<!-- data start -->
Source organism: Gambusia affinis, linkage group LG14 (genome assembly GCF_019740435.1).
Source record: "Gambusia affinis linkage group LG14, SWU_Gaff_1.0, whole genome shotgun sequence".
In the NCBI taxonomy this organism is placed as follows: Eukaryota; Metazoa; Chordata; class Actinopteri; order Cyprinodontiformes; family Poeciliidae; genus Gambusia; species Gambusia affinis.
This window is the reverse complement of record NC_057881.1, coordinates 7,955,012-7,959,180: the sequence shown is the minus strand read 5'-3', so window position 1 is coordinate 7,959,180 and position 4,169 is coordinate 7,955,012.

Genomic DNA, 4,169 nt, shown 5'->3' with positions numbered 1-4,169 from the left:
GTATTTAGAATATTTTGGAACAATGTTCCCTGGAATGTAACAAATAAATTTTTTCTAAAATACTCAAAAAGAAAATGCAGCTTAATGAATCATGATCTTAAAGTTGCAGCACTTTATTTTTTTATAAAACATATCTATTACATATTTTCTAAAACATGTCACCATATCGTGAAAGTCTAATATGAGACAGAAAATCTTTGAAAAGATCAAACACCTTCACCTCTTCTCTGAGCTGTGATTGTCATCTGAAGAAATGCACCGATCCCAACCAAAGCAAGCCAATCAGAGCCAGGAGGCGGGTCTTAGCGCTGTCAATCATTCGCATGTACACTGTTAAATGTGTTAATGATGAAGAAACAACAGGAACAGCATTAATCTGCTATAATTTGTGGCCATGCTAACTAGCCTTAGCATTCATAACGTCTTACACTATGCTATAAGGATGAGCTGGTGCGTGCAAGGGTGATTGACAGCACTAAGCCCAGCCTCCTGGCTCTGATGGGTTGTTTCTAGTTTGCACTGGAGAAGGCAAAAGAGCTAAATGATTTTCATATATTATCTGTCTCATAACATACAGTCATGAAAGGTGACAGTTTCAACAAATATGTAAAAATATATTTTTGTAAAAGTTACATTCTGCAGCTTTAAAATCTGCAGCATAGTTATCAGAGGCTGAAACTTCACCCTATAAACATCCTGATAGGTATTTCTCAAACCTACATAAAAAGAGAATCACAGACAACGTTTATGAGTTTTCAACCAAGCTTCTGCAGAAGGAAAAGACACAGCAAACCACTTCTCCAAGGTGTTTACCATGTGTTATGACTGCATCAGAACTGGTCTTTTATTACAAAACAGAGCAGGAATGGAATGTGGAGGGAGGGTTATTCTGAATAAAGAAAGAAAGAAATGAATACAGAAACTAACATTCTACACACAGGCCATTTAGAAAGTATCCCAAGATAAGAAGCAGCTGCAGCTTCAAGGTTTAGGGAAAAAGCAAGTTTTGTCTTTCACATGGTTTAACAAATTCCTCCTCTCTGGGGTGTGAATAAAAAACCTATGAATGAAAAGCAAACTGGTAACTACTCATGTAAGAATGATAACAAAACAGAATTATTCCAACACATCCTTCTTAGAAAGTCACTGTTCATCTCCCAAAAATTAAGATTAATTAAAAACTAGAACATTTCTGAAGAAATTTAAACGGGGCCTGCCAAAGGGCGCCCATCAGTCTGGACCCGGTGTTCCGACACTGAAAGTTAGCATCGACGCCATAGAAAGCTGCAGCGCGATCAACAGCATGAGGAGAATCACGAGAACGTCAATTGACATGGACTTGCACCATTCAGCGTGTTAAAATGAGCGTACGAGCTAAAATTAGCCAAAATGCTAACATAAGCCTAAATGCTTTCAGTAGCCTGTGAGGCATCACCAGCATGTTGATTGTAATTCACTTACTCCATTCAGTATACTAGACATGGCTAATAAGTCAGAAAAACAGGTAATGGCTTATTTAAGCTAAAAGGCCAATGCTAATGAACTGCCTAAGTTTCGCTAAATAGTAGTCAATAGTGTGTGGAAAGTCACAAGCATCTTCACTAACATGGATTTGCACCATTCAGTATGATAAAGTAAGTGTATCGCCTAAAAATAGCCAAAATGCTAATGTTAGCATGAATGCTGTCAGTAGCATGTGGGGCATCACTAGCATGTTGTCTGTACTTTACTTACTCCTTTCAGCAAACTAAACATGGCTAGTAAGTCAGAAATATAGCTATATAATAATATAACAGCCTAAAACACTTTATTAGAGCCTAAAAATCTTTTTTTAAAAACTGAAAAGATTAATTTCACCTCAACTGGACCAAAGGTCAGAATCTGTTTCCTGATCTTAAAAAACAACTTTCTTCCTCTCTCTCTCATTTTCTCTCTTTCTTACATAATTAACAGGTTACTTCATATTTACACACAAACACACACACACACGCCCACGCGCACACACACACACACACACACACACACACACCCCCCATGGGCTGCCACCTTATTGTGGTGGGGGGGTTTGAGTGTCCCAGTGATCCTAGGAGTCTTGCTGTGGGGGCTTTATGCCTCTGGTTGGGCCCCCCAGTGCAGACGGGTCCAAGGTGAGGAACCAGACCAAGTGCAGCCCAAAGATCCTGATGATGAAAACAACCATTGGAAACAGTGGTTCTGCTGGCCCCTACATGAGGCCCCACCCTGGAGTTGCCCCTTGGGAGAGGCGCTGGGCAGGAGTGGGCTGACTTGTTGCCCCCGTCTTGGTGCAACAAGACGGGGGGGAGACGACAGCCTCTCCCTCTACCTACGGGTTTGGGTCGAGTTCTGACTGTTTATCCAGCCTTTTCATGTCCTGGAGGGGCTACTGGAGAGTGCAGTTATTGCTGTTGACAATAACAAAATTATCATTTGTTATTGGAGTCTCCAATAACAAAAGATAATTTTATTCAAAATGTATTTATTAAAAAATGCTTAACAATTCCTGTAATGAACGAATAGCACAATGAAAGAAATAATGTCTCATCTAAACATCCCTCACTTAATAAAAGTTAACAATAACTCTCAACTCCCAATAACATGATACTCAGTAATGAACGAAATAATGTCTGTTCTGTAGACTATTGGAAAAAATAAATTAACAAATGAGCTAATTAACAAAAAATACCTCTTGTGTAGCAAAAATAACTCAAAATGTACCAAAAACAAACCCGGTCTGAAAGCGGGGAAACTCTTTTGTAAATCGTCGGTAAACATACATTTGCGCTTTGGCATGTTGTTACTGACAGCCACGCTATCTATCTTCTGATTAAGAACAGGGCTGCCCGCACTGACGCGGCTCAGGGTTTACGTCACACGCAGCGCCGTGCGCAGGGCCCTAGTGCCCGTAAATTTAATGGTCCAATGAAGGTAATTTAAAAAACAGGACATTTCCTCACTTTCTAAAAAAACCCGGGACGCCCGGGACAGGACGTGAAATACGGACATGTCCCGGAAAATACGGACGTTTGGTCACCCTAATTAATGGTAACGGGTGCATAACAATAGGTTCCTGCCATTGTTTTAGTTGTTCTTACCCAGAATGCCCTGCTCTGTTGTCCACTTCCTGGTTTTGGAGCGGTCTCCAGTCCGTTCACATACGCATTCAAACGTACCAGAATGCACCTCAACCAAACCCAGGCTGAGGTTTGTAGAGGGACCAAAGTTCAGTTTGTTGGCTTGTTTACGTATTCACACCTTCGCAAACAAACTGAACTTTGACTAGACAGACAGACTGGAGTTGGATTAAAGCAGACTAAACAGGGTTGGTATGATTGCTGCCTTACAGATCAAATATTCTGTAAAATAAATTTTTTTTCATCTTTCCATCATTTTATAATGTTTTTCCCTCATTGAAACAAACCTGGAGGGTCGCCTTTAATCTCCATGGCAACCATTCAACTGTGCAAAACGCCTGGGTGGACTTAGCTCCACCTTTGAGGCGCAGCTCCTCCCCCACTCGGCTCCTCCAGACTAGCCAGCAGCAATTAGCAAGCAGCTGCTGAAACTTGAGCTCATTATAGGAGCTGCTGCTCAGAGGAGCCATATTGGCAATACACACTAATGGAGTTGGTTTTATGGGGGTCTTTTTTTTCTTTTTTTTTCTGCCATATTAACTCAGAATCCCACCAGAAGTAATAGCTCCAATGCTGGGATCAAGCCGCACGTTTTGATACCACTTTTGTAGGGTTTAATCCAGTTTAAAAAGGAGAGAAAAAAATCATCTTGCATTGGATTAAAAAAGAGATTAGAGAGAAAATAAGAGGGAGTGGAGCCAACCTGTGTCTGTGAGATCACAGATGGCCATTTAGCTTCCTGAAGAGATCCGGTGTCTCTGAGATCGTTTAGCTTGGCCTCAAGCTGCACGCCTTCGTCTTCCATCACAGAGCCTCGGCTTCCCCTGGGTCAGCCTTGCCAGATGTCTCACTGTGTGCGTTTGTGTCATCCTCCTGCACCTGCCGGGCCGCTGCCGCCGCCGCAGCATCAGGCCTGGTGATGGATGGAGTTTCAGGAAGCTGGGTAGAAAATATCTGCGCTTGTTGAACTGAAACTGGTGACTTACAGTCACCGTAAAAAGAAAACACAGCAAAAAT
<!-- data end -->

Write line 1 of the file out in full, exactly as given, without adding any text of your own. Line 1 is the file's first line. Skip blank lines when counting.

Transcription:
Source organism: Gambusia affinis, linkage group LG14 (genome assembly GCF_019740435.1).